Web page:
Video: Ohio governor threatens to close bars, restaurants, fitness centers if virus trends continue

The Navajo Nation will also implement stricter measures starting Monday, including virtual learning for students and the closure of non-essential government services.

"We are inching closer and closer to a major public health crisis in which we could potentially see our hospitals filling up with patients," Navajo Nation President Jonathan Nez said. "Our health care system on the Navajo Nation cannot sustain a long-term surge in COVID-19 cases."

Hospitals are at the worst point ever in this pandemic

Remember those grim scenes from the spring and summer surge, when hospitals were overwhelmed with COVID-19 patients?

The U.S. set a new record-high number of patients hospitalized with COVID-19 on Saturday — 69,455, according to the COVID Tracking Project.

That's well beyond the spring peak of 59,940 on April 15 and the summer peak of 59,718 on July 23.

In some hospitals, the staffing is so dire that asymptomatic doctors and nurses infected with coronavirus are allowed to keep working in COVID-19 units.

"You can make more ICU beds, but what you can't make are more ICU nurses," said Dr. Jonathan Reiner, a professor of medicine at George Washington University.

Fauci: Local shutdowns are more likely than a national lockdown

If hospitals get overwhelmed with COVID-19 patients, local or state officials might order some places to shut down again, said Dr. Anthony Fauci, director of the National Institute for Allergy and Infectious Diseases.

"We're not going to get a national lockdown," Fauci said.

"But I think what we are going to start seeing in the local levels, be they governors or mayors or people at the local level, will do ... very surgical type of restrictions which are the functional equivalent of a local lockdown."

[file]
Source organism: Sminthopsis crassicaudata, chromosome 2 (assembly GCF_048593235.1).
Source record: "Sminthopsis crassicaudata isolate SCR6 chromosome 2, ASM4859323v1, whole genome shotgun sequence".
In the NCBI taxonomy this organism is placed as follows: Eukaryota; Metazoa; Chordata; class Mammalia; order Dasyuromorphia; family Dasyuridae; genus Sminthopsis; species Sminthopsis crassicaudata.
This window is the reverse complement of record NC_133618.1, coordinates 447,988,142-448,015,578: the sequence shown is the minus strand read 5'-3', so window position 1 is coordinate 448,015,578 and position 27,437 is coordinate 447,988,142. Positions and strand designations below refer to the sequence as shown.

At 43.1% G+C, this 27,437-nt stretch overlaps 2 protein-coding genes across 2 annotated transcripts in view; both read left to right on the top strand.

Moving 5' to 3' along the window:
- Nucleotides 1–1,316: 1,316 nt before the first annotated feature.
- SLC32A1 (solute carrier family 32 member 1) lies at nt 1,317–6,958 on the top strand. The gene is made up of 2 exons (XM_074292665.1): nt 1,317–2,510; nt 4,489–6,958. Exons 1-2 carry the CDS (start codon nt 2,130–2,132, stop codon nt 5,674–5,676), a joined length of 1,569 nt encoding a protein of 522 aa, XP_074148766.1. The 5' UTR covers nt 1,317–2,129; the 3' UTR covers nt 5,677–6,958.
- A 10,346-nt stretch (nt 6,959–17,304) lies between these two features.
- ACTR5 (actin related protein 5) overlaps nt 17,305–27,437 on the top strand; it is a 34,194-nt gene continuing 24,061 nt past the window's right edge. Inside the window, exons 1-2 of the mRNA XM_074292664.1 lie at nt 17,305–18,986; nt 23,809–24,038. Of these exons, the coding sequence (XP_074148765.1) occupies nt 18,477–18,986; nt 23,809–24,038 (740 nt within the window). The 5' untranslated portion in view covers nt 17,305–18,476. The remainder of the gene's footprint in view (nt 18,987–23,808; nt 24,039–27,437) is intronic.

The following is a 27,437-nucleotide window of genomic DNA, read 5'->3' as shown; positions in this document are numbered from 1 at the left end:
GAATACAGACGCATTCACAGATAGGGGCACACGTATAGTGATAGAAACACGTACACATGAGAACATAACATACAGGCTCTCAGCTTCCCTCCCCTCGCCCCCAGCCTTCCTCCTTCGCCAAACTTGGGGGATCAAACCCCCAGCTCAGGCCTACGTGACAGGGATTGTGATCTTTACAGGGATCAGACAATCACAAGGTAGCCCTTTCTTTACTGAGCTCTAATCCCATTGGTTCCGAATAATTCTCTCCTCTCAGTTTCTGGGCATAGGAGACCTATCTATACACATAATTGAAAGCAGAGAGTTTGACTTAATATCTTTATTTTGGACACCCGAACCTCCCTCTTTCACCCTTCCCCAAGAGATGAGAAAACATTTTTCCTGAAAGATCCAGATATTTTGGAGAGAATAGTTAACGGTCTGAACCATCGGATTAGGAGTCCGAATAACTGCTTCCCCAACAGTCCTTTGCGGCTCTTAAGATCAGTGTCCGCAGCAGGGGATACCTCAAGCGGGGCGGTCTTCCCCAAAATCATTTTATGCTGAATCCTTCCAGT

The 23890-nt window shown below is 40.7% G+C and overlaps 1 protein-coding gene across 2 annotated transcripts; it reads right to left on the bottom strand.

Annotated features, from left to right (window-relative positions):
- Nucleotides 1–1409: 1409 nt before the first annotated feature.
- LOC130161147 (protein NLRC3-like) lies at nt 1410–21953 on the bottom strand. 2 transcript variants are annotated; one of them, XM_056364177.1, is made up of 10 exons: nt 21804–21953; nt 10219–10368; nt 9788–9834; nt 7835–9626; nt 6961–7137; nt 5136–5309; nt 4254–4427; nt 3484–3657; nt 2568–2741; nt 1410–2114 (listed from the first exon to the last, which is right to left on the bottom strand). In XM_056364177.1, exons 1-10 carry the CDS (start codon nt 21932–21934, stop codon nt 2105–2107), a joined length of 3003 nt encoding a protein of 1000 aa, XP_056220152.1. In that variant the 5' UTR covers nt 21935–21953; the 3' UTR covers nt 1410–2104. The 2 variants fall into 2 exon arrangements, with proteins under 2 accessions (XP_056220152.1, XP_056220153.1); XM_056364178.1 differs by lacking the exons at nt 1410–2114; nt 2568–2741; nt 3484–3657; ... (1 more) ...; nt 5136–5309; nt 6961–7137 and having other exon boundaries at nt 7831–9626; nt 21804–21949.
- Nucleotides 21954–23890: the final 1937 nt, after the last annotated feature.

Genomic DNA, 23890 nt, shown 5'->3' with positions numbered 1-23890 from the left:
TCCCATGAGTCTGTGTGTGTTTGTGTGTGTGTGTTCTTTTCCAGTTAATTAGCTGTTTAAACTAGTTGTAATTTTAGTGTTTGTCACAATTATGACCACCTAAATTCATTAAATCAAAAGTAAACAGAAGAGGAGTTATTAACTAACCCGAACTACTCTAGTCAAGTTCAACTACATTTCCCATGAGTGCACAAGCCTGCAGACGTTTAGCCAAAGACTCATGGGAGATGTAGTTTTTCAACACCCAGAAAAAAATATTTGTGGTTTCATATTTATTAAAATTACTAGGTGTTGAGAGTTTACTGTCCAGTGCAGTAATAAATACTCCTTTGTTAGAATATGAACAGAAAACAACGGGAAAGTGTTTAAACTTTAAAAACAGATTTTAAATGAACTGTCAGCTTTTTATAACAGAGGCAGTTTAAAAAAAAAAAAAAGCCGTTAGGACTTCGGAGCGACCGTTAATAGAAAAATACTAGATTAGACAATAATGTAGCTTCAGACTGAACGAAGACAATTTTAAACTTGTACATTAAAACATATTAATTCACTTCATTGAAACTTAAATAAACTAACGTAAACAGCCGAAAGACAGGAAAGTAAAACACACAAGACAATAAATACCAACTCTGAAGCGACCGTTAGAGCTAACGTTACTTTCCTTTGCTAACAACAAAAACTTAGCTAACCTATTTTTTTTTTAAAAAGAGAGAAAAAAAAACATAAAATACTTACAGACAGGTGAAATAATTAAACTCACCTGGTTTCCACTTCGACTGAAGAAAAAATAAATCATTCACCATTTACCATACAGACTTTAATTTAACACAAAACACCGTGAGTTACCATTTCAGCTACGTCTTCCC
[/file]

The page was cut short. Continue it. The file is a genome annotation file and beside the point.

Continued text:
"If things really get bad," Fauci said, "you may need to take the extra step you're talking about."

The flu season collides with the pandemic

Hospitals aren't just grappling with coronavirus. They're also dealing with the flu, which caused an estimated 400,000 hospitalizations and 22,000 deaths in the U.S. during the last flu season, according to the Centers for Disease Control and Prevention.

Both flu and coronavirus can cause many of the same symptoms, U.S. Surgeon General Dr. Jerome Adams said.

But "the one symptom that I would alert people to that really differentiates flu from COVID is loss of taste or smell," Adams said on NPR's "All Things Considered."

"If you get that symptom, then you need to be reaching out to your health provider right away and going in and getting a COVID test."

Adams encouraged the public to get a flu shot this year and warned not to self-diagnose. A health care provider can give better answers so patients can respond appropriately to their symptoms.

"COVID seems to spread much more easily than the flu, and it causes much more serious illnesses in some people," he said.